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Int. J. Environ. Res. Public Health 2016, 13(6), 586; doi:10.3390/ijerph13060586

Diet before and during Pregnancy and Offspring Health: The Importance of Animal Models and What Can Be Learned from Them

1
UMR BDR, INRA, ENVA, Université Paris Saclay, Jouy en Josas 78350, France
2
PremUp foundation, Paris 75006, France
*
Author to whom correspondence should be addressed.
Academic Editor: María M. Morales Suárez-Varela
Received: 11 March 2016 / Revised: 3 June 2016 / Accepted: 7 June 2016 / Published: 14 June 2016
(This article belongs to the Collection Prevent Obesity in the First 1000 Days)
View Full-Text   |   Download PDF [1046 KB, uploaded 14 June 2016]   |  

Abstract

This review article outlines epidemiologic studies that support the hypothesis that maternal environment (including early nutrition) plays a seminal role in determining the offspring’s long-term health and metabolism, known as the concept of Developmental Origins of Health and Diseases (DOHaD). In this context, current concerns are particularly focused on the increased incidence of obesity and diabetes, particularly in youth and women of child-bearing age. We summarize key similarities, differences and limitations of various animal models used to study fetal programming, with a particular focus on placentation, which is critical for translating animal findings to humans. This review will assist researchers and their scientific audience in recognizing the pros and cons of various rodent and non-rodent animal models used to understand mechanisms involved in fetal programming. Knowledge gained will lead to improved translation of proposed interventional therapies before they can be implemented in humans. Although rodents are essential for fundamental exploration of biological processes, other species such as rabbits and other domestic animals offer more tissue-specific physiological (rabbit placenta) or physical (ovine maternal and lamb birth weight) resemblances to humans. We highlight the important maternal, placental, and fetal/neonatal characteristics that contribute to developmentally programmed diseases, specifically in offspring that were affected in utero by undernutrition, overnutrition or maternal diabetes. Selected interventions aimed at prevention are summarized with a specific focus on the 1000 days initiative in humans, and maternal exercise or modification of the n-3/n-6 polyunsaturated fatty acid (PUFA) balance in the diet, which are currently being successfully tested in animal models to correct or reduce adverse prenatal programming. Animal models are essential to understand mechanisms involved in fetal programming and in order to propose interventional therapies before they can be implemented in humans. Non-rodent animals are particularly important and should not be neglected, as they are often more physiologically-appropriate models to mimic the human situation. View Full-Text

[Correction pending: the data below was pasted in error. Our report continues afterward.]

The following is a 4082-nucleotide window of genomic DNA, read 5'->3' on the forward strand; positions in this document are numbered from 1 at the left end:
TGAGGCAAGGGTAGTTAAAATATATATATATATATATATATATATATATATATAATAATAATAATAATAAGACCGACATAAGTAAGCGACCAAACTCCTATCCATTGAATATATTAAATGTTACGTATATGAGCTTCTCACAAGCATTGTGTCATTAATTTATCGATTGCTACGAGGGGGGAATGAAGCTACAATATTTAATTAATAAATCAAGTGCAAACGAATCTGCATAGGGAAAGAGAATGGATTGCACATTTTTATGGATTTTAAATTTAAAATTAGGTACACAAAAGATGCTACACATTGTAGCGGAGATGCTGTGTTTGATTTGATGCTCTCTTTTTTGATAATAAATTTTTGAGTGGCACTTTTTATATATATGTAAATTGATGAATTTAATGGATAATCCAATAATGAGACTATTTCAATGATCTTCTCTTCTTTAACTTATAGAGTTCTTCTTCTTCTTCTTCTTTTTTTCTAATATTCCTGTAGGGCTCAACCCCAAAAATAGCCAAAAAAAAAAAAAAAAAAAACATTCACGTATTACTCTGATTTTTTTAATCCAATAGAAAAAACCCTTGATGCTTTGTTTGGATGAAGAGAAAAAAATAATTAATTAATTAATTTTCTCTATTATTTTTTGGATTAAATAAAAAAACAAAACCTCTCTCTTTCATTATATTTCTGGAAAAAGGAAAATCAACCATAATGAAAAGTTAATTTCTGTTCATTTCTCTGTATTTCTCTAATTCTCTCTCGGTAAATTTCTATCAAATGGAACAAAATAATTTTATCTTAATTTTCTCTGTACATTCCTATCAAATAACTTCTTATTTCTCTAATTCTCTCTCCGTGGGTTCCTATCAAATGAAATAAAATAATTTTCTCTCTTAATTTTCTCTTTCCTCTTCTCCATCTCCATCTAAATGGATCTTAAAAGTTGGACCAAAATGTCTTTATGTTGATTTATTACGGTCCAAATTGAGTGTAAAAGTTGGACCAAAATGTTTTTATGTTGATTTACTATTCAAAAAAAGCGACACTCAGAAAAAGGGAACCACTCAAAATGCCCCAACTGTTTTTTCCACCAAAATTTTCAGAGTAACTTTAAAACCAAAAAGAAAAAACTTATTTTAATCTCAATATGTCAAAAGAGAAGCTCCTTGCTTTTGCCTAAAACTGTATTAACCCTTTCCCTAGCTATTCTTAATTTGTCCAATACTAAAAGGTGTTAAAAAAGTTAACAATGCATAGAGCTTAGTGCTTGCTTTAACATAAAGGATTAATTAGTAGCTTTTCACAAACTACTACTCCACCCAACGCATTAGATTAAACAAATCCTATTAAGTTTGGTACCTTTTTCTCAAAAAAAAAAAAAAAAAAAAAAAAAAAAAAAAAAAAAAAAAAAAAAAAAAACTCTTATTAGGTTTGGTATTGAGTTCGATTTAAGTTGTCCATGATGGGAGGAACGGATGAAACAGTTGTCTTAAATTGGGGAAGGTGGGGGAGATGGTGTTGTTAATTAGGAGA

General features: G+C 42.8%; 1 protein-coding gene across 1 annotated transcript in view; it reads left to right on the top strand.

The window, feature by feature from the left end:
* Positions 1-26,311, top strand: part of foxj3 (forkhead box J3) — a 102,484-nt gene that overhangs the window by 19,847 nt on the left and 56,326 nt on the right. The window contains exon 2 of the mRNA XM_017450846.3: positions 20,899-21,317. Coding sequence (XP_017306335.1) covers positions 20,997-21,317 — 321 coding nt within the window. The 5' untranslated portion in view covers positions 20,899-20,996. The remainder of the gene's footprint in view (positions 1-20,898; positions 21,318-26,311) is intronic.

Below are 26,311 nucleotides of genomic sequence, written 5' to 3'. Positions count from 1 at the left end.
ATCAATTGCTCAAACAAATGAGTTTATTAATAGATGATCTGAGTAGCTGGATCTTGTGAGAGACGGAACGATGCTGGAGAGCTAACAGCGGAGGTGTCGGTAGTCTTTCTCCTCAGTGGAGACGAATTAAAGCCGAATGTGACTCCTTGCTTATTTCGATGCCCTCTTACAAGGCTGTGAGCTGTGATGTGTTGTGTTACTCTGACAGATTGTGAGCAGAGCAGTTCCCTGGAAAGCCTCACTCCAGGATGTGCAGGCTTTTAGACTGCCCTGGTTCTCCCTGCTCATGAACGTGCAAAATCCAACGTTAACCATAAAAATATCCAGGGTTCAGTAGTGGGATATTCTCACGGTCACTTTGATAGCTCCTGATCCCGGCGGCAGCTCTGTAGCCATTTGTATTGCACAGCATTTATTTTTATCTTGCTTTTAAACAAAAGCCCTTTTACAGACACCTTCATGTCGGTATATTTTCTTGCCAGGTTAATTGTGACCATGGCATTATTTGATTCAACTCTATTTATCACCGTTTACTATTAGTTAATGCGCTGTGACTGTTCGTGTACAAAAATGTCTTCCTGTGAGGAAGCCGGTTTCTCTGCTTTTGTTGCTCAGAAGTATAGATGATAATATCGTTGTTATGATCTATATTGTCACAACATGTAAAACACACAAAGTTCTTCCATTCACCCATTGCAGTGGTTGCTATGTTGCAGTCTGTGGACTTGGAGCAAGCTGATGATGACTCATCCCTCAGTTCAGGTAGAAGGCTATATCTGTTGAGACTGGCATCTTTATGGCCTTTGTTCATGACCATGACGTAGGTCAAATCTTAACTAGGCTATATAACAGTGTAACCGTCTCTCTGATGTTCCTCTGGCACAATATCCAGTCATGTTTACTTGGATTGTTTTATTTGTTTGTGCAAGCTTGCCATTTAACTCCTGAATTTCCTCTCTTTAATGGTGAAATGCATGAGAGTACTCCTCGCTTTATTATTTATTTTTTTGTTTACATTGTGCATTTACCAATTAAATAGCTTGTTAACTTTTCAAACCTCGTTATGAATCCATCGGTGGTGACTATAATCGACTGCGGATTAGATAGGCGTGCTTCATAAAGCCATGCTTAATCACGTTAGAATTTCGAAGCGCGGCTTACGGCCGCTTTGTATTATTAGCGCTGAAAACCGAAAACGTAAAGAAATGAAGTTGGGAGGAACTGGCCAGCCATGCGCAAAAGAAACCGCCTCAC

Keywords: DOHaD; fetal programming; rodent and non-rodent animal models; 1000 days DOHaD; fetal programming; rodent and non-rodent animal models; 1000 days
This is an open access article distributed under the Creative Commons Attribution License which permits unrestricted use, distribution, and reproduction in any medium, provided the original work is properly cited. (CC BY 4.0).

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MDPI and ACS Style

Chavatte-Palmer, P.; Tarrade, A.; Rousseau-Ralliard, D. Diet before and during Pregnancy and Offspring Health: The Importance of Animal Models and What Can Be Learned from Them. Int. J. Environ. Res. Public Health 2016, 13, 586.

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